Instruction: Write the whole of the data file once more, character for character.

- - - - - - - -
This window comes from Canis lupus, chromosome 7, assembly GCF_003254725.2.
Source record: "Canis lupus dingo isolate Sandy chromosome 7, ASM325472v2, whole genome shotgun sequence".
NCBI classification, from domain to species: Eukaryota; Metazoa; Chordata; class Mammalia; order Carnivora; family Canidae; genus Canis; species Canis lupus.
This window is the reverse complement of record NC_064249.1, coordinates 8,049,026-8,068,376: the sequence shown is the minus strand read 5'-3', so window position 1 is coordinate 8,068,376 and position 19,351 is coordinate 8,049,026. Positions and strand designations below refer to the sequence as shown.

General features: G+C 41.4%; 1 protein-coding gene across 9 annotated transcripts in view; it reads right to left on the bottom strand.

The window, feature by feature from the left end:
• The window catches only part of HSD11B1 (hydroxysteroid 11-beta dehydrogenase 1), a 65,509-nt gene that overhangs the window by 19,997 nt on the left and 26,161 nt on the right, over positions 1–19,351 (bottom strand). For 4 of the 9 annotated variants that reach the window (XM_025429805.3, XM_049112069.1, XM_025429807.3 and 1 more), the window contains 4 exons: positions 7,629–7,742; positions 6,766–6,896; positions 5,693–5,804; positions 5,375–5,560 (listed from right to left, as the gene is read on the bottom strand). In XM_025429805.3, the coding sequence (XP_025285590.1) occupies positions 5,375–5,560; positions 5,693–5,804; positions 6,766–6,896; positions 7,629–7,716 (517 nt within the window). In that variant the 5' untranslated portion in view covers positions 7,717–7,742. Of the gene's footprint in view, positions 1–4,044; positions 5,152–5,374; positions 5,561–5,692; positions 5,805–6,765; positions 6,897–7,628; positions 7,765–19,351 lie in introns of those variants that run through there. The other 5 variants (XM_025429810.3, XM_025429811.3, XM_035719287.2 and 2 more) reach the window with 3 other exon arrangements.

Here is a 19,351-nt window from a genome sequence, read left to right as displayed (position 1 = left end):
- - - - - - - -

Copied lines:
This window comes from Canis lupus, chromosome 7, assembly GCF_003254725.2.
Source record: "Canis lupus dingo isolate Sandy chromosome 7, ASM325472v2, whole genome shotgun sequence".
NCBI classification, from domain to species: Eukaryota; Metazoa; Chordata; class Mammalia; order Carnivora; family Canidae; genus Canis; species Canis lupus.
This window is the reverse complement of record NC_064249.1, coordinates 8,049,026-8,068,376: the sequence shown is the minus strand read 5'-3', so window position 1 is coordinate 8,068,376 and position 19,351 is coordinate 8,049,026. Positions and strand designations below refer to the sequence as shown.

General features: G+C 41.4%; 1 protein-coding gene across 9 annotated transcripts in view; it reads right to left on the bottom strand.

The window, feature by feature from the left end:
• The window catches only part of HSD11B1 (hydroxysteroid 11-beta dehydrogenase 1), a 65,509-nt gene that overhangs the window by 19,997 nt on the left and 26,161 nt on the right, over positions 1–19,351 (bottom strand). For 4 of the 9 annotated variants that reach the window (XM_025429805.3, XM_049112069.1, XM_025429807.3 and 1 more), the window contains 4 exons: positions 7,629–7,742; positions 6,766–6,896; positions 5,693–5,804; positions 5,375–5,560 (listed from right to left, as the gene is read on the bottom strand). In XM_025429805.3, the coding sequence (XP_025285590.1) occupies positions 5,375–5,560; positions 5,693–5,804; positions 6,766–6,896; positions 7,629–7,716 (517 nt within the window). In that variant the 5' untranslated portion in view covers positions 7,717–7,742. Of the gene's footprint in view, positions 1–4,044; positions 5,152–5,374; positions 5,561–5,692; positions 5,805–6,765; positions 6,897–7,628; positions 7,765–19,351 lie in introns of those variants that run through there. The other 5 variants (XM_025429810.3, XM_025429811.3, XM_035719287.2 and 2 more) reach the window with 3 other exon arrangements.

Here is a 19,351-nt window from a genome sequence, read left to right as displayed (position 1 = left end):